Woods harrington and Cabrera paired together at Bethpage

By Associated PressJune 11, 2009, 4:00 pm
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2009 U.S. OpenMEMPHIS, Tenn. ' Defending champion Tiger Woods will play the first two rounds of the U.S. Open with Padraig Harrington and Angel Cabrera, giving fans at Bethpage Black a chance to see the reigning champions of all four majors.
 
Harrington won the British Open and the PGA Championship last year, while Cabrera won the Masters in April.
 
U.S. Open officials decided against grouping the top three players in the world ranking, as they did last year at Torrey Pines. That would have put Woods with sentimental favorite Phil Mickelson for the second straight year, joined by Paul Casey.
 
Mike Davis, senior director of rules and competition for the USGA, told The Associated Press last week that a Woods-Mickelson pairing was an experiment, and it made sense to try it at Torrey Pines, where both played much of their junior golf.
 
Mickelson, who only decided to play the U.S. Open last week while his wife battles cancer, will have a mixed bag of memories in his grouping. He will play with Ernie Els, whom he beat by one shot for his first major victory at the 2004 Masters; and Retief Goosen, who beat Mickelson in 2004 at Shinnecock Hills the last time the U.S. Open was held on Long Island.
 
The rest of the grouping were a mixture of countries and colleges, identical surnames and young stars.
 
Rickie Fowler, an amateur from Oklahoma State, is to hit the first tee shot next Thursday on No. 1 and will have some alumni at his side. He is playing with Casey Wittenberg and Bo Van Pelt, who both played for the Cowboys.
 
The all-Clemson group can be found on the first tee at 1:03 p.m. on Thursday when Lucas Glover, D.J. Trahan and Kyle Stanley tee it up. Stanley, still in college, qualified this week in Ohio.
 
Vijay Singh will be in the same group with Jeev Milkha Singh. Players often say theyre in jail when they find themselves in trouble on the golf course, so this will at least sound like it.
 
U.S. Senior Open champion Eduardo Romero will be playing with Andres Romero, both from Argentina, not related. The USGA was able to mix-and-match with the grouping of Soren Kjeldsen, Soren Hansen and Peter Hanson.
 
The heartache group includes Kenny Perry, who has lost two majors in a playoff; Rocco Mediate, the runner-up at the U.S. Open last year after a 19-hole playoff against Woods; and Tom Lehman, who played in the final pairing at the U.S. Open four straight years in the 1990s without ever winning.
 
Sergio Garcia, Camilo Villegas and Adam Scott ' all in their 20s and good friends ' will be in the same group, but the star power of youth might come from a group that includes 23-year-old Anthony Kim and 20-year-old Rory McIlroy, both among the top 20 in the world. Joining them will be Dustin Johnson, a 24-year-old who has won twice since September.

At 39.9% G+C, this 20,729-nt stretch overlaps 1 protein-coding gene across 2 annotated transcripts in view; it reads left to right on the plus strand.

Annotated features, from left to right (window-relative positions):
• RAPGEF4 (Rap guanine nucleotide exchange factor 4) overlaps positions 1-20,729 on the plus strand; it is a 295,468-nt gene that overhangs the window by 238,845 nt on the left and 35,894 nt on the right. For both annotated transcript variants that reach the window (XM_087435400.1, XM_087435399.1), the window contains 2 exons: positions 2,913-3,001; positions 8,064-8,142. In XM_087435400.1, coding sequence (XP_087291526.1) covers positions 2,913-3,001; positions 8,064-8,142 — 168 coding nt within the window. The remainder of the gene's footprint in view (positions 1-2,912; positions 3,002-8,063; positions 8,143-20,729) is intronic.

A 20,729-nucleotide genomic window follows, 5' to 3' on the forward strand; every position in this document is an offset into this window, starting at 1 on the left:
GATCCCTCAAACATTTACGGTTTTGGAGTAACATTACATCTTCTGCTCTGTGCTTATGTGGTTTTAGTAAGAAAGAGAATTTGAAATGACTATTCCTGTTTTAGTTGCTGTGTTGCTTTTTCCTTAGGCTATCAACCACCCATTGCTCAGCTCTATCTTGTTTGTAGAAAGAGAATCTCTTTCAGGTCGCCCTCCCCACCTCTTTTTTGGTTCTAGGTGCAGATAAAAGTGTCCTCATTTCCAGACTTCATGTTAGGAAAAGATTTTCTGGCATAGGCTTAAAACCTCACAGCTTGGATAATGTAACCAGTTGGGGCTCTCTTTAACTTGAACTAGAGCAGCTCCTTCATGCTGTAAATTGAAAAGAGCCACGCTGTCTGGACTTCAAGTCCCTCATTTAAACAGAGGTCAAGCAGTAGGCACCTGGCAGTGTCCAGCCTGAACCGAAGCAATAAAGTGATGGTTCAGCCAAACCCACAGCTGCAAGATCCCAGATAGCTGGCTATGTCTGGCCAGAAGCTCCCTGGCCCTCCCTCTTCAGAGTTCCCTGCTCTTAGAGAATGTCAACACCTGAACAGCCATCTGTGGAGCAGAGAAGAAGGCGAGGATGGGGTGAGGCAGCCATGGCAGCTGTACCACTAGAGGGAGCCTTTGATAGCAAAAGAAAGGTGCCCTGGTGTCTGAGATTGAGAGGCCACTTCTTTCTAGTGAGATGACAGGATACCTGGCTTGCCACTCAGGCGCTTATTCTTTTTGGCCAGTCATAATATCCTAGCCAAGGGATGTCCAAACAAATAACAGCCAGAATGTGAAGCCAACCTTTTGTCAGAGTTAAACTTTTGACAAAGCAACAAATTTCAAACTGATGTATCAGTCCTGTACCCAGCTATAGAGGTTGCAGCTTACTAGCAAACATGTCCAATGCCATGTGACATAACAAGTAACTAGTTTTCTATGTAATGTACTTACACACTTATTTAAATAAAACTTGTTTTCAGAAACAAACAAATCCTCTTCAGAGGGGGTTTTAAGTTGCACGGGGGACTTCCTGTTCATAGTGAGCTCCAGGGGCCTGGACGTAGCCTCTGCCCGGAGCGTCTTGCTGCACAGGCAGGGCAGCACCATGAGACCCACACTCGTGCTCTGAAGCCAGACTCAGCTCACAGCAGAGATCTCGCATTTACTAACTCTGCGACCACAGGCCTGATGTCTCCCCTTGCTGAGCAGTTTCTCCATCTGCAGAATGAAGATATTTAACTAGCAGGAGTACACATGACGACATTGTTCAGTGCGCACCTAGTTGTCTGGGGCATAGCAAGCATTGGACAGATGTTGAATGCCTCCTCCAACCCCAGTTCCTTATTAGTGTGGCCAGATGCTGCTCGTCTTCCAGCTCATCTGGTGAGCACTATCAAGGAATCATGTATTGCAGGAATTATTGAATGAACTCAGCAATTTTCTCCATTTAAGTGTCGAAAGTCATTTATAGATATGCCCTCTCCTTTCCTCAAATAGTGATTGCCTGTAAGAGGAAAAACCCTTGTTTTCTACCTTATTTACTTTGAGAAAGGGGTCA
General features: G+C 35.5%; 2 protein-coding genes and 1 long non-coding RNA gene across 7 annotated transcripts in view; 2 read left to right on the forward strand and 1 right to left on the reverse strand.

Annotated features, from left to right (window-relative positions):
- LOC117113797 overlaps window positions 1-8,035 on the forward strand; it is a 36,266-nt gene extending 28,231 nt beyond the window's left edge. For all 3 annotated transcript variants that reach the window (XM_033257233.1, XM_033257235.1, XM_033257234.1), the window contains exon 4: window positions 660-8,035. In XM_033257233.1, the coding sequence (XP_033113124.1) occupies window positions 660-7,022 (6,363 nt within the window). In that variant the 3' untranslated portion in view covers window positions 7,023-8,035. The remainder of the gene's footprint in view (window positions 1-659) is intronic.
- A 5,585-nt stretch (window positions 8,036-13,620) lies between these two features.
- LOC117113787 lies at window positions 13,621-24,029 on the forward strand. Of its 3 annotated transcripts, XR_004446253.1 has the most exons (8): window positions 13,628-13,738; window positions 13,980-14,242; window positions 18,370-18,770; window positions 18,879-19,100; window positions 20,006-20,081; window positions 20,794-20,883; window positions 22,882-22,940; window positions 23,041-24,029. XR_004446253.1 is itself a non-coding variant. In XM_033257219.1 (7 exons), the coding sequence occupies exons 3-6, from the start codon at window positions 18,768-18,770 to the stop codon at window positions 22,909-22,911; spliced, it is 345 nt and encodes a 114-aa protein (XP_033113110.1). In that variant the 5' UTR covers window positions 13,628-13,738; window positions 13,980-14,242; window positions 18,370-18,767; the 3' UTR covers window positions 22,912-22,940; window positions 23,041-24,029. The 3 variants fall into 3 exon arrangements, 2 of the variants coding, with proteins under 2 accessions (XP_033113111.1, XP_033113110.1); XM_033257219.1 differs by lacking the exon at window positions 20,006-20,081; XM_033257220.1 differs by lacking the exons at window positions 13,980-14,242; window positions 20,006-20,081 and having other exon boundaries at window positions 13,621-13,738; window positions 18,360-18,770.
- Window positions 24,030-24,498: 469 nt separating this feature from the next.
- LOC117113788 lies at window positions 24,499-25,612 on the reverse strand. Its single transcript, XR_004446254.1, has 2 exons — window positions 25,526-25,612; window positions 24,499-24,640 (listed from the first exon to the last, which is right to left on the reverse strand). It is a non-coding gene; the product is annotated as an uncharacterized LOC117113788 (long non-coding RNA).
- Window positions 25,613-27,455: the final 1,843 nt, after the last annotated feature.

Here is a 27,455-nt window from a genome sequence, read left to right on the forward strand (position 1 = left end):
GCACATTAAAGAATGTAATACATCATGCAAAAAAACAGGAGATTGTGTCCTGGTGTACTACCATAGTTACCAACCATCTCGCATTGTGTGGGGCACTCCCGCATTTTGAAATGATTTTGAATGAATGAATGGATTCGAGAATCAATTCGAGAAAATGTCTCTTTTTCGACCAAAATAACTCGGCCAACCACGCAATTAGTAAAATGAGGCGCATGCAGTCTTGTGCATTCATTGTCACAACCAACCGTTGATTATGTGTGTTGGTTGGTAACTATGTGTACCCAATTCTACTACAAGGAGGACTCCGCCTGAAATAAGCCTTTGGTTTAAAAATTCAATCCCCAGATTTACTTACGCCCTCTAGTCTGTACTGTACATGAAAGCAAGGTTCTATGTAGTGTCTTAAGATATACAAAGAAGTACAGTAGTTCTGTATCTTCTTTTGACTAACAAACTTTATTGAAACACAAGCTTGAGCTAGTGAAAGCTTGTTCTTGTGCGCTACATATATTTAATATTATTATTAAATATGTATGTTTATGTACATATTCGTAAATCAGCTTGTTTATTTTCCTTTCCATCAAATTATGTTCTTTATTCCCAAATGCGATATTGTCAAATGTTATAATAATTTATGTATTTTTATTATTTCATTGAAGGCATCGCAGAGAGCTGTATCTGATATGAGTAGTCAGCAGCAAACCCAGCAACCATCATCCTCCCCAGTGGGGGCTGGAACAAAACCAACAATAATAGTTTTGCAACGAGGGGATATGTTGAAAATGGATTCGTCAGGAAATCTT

Bethpage Black is a big, tough course at 7,246 yards, and one group should have the length to handle it. That includes J.B. Holmes and Alvaro Quiros of Spain, two of the longest hitters in golf.
 
Related Links:
  • Full Coverage -2009 U.S. Open
  • Sectional Qualifying results
  • Bethpage Black Ballpark
  • Trump playing 'quickly' with Tiger, DJ

    By Golf Channel DigitalNovember 24, 2017, 1:33 pm

    Tiger Woods is scheduled to make his return to competition next week at his Hero World Challenge. But first, a (quick) round with the President.

    President Donald Trump tweeted on Friday that he was going to play at Trump National Golf Club in Jupiter, Fla., alongside Woods and world No. 1 Dustin Johnson.

    Woods and President Trump previously played last December. Trump, who, according to trumpgolfcount.com has played 75 rounds since taking over the presidency, has also played over the last year with Rory McIlroy, Ernie Els and Hideki Matsuyama.

    Chawrasia leads major champs in Hong Kong

    By Associated PressNovember 24, 2017, 1:19 pm

    HONG KONG – S.S.P. Chawrasia extended his lead at the Hong Kong Open to two strokes Friday after a 4-under 66 in the second round.

    Chawrasia, who had led by one at the Hong Kong Golf Club, is at 9-under 131 overall and took as much as a five-stroke lead at one point.

    ''Yesterday I was putting very well, and today, also I make some up and downs. I saved a couple of short putts. That's why I think I'm leading by two shots most probably,'' the Indian said. ''The next two days, I'm just looking forward.''


    Full-field scores from the UBS Hong Kong Open


    Thomas Aiken (64) is second, followed by Alexander Bjork (66), Joakim Lagergren (66), Poom Saksansin (68) and Julian Suri (67) at 5 under 135.

    Aiken's round was the lowest of the tournament.

    ''It is tough out there. The greens are really firm. You've got to hit the fairway,'' Aiken said. ''If you get above the holes, putts can get away from you.''